Riverbanks Zoo & Garden is dedicated to protecting the earth’s wildlife and wild places by increasing awareness and appreciation of them, providing the highest standards of care for the animal and plant collections on site and by conducting scientific research that benefits both captive and wild populations.
Riverbanks’ staff is active in a variety of efforts supporting conservation and science, including breeding programs for endangered species and participation in species survival plans, and maintains several world-class facilities on site dedicated to providing the best care possible.
In addition, the Zoo established a Conservation Support Fund in 1996 to provide financial support necessary to accomplish conservation efforts at Riverbanks and by other conservation biologists around the globe.
Because of its participation in animal management and conservation, Riverbanks consistently has ranked in the top-five North American zoos in terms of support for American Zoo and Aquarium Association (AZA) programs.
Riverbanks Zoo & Garden has twice won the AZA’s prestigious Edward H. Bean Award, one of the top honors in the zoo world, for its conservation programs. The Zoo received the award most recently in 1997 for its work in breeding toucans, and was honored previously in 1981 for outstanding achievement breeding black howler monkeys. Riverbanks’ black howler breeding program, which at its peak was the largest captive collection in the world, has produced more than 25 viable births.
Golden lion tamarins are one of the few endangered species for which there is a captive breeding and release program. The golden lion tamarins residing at Riverbanks represent hope for saving a species, and two groups of Riverbanks’ golden lion tamarin offspring were reintroduced to the wild—in 1987 and 1990. The wild population of golden lion tamarins has increased in recent years to 600 in its native Brazil and there currently are about 500 golden lion tamarins in zoos.
Riverbanks participates in an international conservation effort to return the critically endangered Bali mynah to its native Indonesian habitat. There are fewer than 40 of these beautiful starlings left in the wild following years of habitat losses, poaching for the pet trade and numerous devastating environmental events. Years of diplomatic and organizational work and numerous trips to Indonesia by Riverbanks’ Bird Curator Bob Seibels have resulted in the successful release of about two dozen zoo-bred Bali mynahs into the wild since 1989. Seibels and other zoo professionals continue to work toward increasing the wild population of Bali mynahs through captive breeding and wildlife management strategies.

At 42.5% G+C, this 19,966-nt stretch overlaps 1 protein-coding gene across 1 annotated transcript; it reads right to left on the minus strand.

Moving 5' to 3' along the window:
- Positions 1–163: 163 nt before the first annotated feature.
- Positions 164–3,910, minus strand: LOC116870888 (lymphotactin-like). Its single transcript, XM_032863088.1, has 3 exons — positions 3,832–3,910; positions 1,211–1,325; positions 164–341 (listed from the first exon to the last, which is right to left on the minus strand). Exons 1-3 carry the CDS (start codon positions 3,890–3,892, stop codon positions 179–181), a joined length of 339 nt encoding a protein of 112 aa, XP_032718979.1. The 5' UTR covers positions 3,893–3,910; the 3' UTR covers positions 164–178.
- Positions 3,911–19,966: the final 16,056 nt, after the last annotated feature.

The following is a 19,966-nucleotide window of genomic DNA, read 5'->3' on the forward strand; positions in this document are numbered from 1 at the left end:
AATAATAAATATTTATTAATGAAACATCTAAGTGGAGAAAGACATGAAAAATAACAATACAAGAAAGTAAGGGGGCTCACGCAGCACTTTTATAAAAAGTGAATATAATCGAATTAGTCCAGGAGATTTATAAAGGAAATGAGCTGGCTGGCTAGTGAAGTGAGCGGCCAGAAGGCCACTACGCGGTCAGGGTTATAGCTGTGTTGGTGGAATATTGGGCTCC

Species Survival Plan
As one of 214 accredited members of the AZA, Riverbanks participates in 28 of 155 Species Survival Plans (SSPs), which ensure that viable gene pools of selected endangered species are maintained in captivity. Riverbanks participates in SSPs for a variety of species, including Matschie’s tree kangaroos, koalas, African lions, western lowland gorillas and Aruba Island rattlesnakes.
The Best of Care
Riverbanks has one of the best-equipped and most highly regarded zoo veterinary facilities in the country and uses the most advanced medical equipment available in the veterinary world. Local surgeons and other specialists also frequently volunteer their services.
In addition, the Zoo boasts the BB&T Raptor & Endangered Species Clinic, which treats injured birds of prey and threatened species such as bald eagles and black bears brought in from around the state. Each year, the clinic treats hundreds of birds, many of which are able to recover and be released back in to the wild.
Conservation is an action anyone can take to help protect the earth’s animals, plants and natural resources, and it is a necessary endeavor if we are to maintain a diverse and living earth for future generations.